Self-exam: 11 steps to check for breast cancer

A breast self-exam is a check-up a woman does at home to look for changes or problems in the breast tissue, according to the U.S. National Library of Medicine.
Your goal is get used to the feel of your breasts. This will help you find anything new or different. If you do, call your doctor right away.
The 11 steps below can help you do a breast self-exam at home:
1. The best time to do a monthly self-breast exam is about 3 to 5 days after your period starts. Do it at the same time every month. Your breasts are not as tender or lumpy at this time in your monthly cycle.
2. If you have gone through menopause, do your exam on the same day every month.
3. Begin by lying on your back. It is easier to examine all breast tissue if you are lying down.
4. Place your right hand behind your head. With the middle fingers of your left hand, gently yet firmly press down using small motions to examine the entire right breast.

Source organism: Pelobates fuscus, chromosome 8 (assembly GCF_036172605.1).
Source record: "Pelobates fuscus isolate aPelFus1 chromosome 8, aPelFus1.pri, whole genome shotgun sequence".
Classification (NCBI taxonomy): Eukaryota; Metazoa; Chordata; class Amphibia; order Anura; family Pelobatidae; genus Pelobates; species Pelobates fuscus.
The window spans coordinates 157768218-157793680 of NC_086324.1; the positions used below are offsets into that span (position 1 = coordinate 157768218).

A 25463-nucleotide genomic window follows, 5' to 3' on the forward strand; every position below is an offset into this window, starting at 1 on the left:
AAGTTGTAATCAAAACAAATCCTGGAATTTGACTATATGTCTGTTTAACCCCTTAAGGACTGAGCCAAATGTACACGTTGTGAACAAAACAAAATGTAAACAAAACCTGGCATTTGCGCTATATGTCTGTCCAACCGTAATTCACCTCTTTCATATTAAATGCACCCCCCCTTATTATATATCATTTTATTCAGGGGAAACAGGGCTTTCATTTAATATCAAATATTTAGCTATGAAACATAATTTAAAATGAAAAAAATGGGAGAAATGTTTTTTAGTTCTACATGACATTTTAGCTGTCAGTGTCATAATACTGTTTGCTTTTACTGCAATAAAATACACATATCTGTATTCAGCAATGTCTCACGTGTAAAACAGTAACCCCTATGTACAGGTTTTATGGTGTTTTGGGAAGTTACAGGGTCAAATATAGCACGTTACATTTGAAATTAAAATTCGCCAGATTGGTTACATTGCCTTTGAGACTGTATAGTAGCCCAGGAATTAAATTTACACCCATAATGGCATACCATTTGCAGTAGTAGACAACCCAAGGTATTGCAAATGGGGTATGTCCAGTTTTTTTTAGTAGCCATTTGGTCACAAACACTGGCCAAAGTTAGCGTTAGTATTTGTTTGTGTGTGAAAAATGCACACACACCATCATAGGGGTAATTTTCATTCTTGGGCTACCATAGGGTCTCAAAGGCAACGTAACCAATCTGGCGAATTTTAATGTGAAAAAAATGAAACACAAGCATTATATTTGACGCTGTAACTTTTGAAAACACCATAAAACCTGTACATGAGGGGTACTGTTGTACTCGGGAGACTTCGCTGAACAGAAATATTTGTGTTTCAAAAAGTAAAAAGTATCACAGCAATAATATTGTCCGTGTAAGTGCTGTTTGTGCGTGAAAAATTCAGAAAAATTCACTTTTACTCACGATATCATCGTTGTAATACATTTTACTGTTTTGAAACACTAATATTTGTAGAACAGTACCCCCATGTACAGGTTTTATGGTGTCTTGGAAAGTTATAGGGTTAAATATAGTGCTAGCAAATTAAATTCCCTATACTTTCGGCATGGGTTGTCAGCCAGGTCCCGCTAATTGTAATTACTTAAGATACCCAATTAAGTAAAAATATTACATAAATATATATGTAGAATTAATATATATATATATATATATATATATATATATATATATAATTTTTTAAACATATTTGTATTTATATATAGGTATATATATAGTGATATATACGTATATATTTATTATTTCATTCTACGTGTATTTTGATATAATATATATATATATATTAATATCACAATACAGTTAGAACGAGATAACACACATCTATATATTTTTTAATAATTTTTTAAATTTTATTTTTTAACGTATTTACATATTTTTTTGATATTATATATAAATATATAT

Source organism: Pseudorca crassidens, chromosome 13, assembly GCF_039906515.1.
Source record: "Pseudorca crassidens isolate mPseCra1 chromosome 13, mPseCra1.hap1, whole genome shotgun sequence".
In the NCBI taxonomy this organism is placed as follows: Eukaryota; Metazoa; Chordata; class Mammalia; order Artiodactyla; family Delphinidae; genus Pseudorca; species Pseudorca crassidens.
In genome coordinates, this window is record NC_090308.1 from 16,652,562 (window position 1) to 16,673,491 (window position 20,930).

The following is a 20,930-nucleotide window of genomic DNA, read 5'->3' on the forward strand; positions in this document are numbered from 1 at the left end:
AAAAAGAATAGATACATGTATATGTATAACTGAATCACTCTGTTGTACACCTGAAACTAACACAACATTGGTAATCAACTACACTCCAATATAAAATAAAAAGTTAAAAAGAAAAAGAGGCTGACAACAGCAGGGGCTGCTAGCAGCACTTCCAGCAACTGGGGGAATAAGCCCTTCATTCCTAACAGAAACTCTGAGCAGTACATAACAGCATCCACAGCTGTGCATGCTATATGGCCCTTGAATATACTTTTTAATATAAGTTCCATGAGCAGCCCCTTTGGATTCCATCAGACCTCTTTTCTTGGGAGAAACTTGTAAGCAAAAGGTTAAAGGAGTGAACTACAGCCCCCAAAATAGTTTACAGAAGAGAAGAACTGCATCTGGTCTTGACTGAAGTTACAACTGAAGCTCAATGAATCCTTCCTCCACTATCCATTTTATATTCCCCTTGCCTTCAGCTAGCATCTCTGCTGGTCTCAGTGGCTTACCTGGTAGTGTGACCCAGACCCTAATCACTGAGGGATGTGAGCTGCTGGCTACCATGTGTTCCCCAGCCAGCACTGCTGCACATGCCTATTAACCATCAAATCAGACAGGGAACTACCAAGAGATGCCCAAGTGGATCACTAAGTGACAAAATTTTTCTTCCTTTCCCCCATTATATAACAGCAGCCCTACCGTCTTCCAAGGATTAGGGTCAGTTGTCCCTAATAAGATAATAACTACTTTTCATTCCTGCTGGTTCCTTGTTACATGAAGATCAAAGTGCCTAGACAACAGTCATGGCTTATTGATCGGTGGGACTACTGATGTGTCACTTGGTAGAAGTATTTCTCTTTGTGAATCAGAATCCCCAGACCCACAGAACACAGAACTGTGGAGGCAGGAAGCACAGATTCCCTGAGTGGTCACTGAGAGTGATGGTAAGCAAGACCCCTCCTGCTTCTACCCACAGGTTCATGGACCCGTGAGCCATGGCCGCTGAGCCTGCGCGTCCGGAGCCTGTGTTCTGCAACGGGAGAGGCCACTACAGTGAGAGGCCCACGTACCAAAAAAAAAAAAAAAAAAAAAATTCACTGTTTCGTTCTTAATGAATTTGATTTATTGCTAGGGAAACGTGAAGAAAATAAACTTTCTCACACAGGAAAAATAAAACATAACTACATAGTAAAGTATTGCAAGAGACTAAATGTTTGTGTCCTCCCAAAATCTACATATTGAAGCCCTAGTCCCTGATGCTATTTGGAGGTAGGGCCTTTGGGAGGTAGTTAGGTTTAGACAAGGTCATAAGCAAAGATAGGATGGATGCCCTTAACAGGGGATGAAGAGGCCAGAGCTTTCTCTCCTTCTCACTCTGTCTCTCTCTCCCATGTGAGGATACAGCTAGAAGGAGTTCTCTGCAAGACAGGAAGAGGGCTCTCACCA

5. Next, sit or stand. Feel your armpit, because breast tissue goes into that area.
6. Gently squeeze the nipple, checking for discharge. Repeat the process on the left breast.
Check this diagram to make sure you are covering all of the breast tissues.
7. Next, stand in front of a mirror with your arms by your side.
8. Look at your breasts directly and in the mirror. Look for changes in skin texture, such as dimpling, puckering, indentations, or skin that looks like an orange peel.
9. Also note the shape and outline of each breast.
10. Check to see if the nipple turns inward.
11. Do the same with your arms raised above your head.
Please note: The earlier breast cancer is diagnosed, the better the chance of successful treatment. So it's important to check your breasts regularly, and see your doctor if you notice a change.
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Note on COVID-19 pandemic:
If you have warning signs of breast cancer, it’s important to see a doctor, even during the COVID-19 pandemic. Health officials urge patients to not put off seeing a doctor if you notice a change in your breast or underarm area.
Learn more about self-exams below: